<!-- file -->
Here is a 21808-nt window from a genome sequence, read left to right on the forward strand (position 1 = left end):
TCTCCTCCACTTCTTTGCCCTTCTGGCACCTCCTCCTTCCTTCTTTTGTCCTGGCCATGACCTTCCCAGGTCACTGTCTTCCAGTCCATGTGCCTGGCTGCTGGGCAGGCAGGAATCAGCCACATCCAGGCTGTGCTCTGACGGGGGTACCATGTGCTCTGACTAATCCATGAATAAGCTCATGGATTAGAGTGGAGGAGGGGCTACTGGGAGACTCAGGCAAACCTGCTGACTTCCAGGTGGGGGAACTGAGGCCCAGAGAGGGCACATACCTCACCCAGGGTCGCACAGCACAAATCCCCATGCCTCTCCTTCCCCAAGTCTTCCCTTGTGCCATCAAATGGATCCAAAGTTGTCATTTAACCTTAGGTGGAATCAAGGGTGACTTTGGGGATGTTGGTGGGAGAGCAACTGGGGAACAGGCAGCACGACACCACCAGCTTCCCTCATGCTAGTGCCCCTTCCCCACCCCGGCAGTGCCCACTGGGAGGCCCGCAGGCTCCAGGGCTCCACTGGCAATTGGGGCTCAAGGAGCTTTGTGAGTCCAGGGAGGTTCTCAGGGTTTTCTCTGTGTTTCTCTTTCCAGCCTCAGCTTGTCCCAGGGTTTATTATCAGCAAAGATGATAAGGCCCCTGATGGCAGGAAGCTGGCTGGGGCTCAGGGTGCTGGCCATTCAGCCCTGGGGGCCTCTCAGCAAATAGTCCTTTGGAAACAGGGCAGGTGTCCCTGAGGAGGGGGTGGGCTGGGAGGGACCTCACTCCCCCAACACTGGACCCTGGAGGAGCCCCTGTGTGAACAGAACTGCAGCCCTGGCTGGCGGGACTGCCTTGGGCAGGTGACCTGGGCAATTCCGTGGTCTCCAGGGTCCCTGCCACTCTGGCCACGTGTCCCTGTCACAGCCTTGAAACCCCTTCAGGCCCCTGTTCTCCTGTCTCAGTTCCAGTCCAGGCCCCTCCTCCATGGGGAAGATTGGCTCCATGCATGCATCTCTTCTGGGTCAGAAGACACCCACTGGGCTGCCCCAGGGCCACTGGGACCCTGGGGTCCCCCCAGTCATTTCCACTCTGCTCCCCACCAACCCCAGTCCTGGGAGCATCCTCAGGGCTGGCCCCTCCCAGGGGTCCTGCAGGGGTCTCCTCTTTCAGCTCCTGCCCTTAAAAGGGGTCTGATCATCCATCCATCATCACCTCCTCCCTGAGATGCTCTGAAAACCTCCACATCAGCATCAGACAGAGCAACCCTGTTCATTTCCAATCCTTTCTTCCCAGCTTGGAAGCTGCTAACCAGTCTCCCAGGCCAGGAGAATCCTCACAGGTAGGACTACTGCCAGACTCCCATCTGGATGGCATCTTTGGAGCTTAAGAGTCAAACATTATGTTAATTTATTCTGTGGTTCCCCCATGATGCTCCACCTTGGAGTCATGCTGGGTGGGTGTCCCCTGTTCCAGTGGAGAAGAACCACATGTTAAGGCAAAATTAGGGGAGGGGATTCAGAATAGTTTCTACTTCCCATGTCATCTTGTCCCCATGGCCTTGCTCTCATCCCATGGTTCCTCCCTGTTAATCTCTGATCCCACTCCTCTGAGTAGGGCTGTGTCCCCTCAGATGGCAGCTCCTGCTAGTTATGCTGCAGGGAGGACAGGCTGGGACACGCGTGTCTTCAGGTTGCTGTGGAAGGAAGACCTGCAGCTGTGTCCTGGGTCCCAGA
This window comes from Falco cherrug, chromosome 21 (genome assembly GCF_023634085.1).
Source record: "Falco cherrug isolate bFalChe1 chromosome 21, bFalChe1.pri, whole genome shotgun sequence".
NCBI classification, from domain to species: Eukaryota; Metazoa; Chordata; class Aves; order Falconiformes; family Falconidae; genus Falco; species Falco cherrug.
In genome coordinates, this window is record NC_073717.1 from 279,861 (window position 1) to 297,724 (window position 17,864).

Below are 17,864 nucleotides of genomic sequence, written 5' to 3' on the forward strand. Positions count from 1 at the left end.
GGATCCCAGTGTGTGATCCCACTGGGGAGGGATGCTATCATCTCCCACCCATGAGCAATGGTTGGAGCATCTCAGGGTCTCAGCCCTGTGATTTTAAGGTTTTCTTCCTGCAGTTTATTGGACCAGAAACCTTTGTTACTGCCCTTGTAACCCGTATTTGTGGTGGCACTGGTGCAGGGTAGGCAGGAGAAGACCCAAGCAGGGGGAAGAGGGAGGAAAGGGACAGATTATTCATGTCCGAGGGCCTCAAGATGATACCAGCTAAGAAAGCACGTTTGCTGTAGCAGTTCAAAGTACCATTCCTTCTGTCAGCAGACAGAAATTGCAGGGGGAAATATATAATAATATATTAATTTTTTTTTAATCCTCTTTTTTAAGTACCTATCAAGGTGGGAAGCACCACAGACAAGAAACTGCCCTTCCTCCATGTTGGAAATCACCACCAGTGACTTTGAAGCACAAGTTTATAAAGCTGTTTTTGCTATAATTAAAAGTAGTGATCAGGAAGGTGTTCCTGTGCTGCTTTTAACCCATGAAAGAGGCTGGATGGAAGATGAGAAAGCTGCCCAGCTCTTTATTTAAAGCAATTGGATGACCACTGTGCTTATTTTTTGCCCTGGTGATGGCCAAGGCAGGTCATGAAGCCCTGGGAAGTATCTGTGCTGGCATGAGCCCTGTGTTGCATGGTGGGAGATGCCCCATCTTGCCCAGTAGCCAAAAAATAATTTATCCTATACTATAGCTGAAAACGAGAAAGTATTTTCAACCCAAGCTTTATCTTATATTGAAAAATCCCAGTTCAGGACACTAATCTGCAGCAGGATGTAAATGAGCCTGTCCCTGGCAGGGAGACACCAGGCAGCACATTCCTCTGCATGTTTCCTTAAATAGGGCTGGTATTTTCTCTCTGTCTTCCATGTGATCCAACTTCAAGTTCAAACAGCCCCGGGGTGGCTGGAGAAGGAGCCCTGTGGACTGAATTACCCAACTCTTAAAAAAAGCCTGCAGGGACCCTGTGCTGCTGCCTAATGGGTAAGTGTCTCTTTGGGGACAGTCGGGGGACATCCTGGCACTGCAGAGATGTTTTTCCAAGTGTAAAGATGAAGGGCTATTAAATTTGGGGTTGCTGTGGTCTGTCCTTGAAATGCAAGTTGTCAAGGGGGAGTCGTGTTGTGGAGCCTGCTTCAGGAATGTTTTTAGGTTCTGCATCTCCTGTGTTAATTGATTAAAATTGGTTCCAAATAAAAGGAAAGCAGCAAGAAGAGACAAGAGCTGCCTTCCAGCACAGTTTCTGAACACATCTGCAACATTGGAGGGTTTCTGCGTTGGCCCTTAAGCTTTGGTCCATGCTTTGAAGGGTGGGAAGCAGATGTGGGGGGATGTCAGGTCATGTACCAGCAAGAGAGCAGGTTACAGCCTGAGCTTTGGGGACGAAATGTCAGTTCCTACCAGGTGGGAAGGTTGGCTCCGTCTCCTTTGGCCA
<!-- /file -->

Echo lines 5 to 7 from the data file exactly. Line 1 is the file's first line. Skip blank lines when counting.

NCBI classification, from domain to species: Eukaryota; Metazoa; Chordata; class Aves; order Falconiformes; family Falconidae; genus Falco; species Falco cherrug.
In genome coordinates, this window is record NC_073717.1 from 279,861 (window position 1) to 297,724 (window position 17,864).

Below are 17,864 nucleotides of genomic sequence, written 5' to 3' on the forward strand. Positions count from 1 at the left end.